Is this easy? Nah. We are still going to pick up our self-delusion, dust them off and try them on again. We will try to convince people are far better than we are. We are still going to battle what we’ve convinced ourselves of, that we have no worth. Which is why we don’t do this journey alone, it is why we have each other, pointing each other to Christ, reminding each other that God is at work and that He promised all things work for good for those who love God.
He is with you, and the more you know that the more you can cry out to Him, and have the confidence that He listens, answers, does and transforms you!
So relax, stop trying so hard to find yourself, relax and realize He is your God. AMEN!
Escriva, Josemaria. The Forge (Kindle Locations 3091-3094). Scepter Publishers. Kindle Edition.
Devotional Thought for our days…..
19 If our hope in Christ is for this life only, we should be pitied more than anyone else in the world. 1 Corinthians 15:19 NCV
18 We all show the Lord’s glory, and we are being changed to be like him. This change in us brings ever greater glory, which comes from the Lord, who is the Spirit. 2 Corinthians 3:18b NCV
Paradoxically, a widespread decline in traditional religious practice in the West runs parallel with an ever-increasing hunger for spirituality. The question at the forefront of most of the great spiritual classics used to be “What or who is God?” Nowadays the characteristic question of the contemporary spiritual seeker is more likely to be “Who am I?” Great Christian teachers of the past such as Julian of Norwich understood quite clearly that these two questions are inextricably linked.
And I saw very certain that we must necessarily be in longing and in penance until the time we are led so deeply into God that we verily and truly know our own soul. (a quote from Phillip Sheldrake’s Spirituality and Theology in Webber’s text The Divine Embrace: Recovering the Passionate Spiritual Life) (1)
850 In your heart and soul, in your intelligence and in your will, implant a spirit of trust and abandonment to the loving Will of your heavenly Father… From this will arise the interior peace you desire. (2)
Who Am I?
I’ve been trying to answer that question for as long as I can remember. I see som many others trying to answer it as well.
Who is God?
Most people don’t bother to ask this, and those who do pursue it with an academic passion that is absolute, and yet nearly impossible to communicate to others simply. (this is why we develop creeds and confessions, statements of belief and doctrinal texts, and then wonder why they don’t sell as well as novels and religious fluff)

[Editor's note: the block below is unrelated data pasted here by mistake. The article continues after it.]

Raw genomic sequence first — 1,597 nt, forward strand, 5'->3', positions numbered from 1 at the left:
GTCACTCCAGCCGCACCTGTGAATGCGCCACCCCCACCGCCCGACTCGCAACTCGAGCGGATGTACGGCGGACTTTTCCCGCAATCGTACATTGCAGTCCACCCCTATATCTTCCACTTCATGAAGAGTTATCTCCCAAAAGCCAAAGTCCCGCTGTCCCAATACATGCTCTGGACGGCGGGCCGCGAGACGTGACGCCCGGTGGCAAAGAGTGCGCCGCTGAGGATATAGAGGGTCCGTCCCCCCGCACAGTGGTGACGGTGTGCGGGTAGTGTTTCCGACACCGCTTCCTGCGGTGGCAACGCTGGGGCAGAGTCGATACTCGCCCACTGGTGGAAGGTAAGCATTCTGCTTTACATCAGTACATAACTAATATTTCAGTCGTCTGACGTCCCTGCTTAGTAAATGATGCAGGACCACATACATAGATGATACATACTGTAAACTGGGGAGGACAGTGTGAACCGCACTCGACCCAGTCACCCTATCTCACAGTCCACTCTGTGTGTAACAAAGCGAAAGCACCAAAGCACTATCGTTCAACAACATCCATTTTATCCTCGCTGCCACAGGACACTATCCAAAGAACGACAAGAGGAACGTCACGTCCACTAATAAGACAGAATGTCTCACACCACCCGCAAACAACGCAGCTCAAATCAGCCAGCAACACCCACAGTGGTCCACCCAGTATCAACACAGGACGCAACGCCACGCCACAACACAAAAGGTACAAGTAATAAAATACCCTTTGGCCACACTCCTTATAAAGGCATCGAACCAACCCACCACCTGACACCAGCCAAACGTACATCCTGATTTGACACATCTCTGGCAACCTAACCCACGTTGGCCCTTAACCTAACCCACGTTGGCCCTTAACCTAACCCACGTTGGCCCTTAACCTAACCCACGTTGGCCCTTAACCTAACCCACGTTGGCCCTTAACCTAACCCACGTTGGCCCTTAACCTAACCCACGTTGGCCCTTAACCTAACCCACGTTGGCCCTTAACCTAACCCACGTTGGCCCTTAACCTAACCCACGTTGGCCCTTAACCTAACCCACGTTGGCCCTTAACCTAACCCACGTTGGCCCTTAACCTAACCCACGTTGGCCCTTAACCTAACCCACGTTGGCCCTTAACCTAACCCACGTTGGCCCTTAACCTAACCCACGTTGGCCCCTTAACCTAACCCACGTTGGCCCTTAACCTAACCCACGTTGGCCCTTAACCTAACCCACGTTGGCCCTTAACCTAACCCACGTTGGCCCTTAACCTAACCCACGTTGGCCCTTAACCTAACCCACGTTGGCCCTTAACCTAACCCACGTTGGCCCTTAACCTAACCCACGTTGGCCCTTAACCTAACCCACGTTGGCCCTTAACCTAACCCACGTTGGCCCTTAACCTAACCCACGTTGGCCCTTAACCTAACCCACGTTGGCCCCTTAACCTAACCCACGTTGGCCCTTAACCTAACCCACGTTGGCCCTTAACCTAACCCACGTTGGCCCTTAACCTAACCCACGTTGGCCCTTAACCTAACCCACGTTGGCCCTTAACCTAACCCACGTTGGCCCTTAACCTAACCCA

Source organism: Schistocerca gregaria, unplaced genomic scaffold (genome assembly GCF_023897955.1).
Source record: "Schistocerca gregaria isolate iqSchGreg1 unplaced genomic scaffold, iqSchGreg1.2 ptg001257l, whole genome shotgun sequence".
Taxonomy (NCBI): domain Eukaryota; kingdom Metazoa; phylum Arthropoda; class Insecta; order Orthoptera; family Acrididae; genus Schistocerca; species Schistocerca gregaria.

Some might even try to describe this in general terms as Webber’s citation seems to above. The older folk are more concerned with proving beyond a shadow of a doubt who God is (or isn’t) and the younger (gen X and Millennials ) struggling with who we are.
And without both questions being asked, neither is ever truly answered.
And in asking both at the same time, as Julian of Norwich and Augustine and Luther did, as Webber is trying to ask, we find the answer. In that answer is the hope and peace that we so need.
We can only define God in terms of His relationship to us, as our Creator, Redeemer, the One who makes us Holy, the One who loves us and is our Father, Brother, Friend, Counselor, Encourager, Comforter.
We only find out who we really are when we are defined by God, as He ministers to us. We may not like to hear it, but we have no identity outside of our identity to Him, our identity in Him.
it is in that definition of “who am I” that I find out I am loved, cared for, guided, That GOd is transforming us into the very image of Jesus, to be like Him, yet to be ourselves. And yet this definition, this transformation is far more than we know, for it is an eternal transformation.
Paul isn’t joking when He says without the resurrection we are a hopeless group of people. For a life trusting in God is not just about this life, and the change takes our entire life to begin to see. It may mean we live in hardship, it will mean that we deny ourselves, abandoning ourselves into the hands of the Lord whose love for us is seen in the scars on His hands.
Spend some time there, at the cross. Spend some more time there, at the altar, examining yourself and knowing how desperately you need Him, and the fact, HE IS HERE! And we will be with Him Forever! Everything we are in life flows from Him, and it is glorious and real, and now, and yet even more to come!
The answer to Who is God?
He is your God
Who are you?
You are His!
So live life, based on these words: He is our God, we are His People! AMEN!
(1) Webber, Robert E. The Divine Embrace: Recovering the Passionate Spiritual Life. Grand Rapids, MI: Baker Books, 2006. Print. Ancient-Future Series.
(2) Escriva, Josemaria. Furrow (Kindle Locations 3487-3489). Scepter Publishers. Kindle Edition.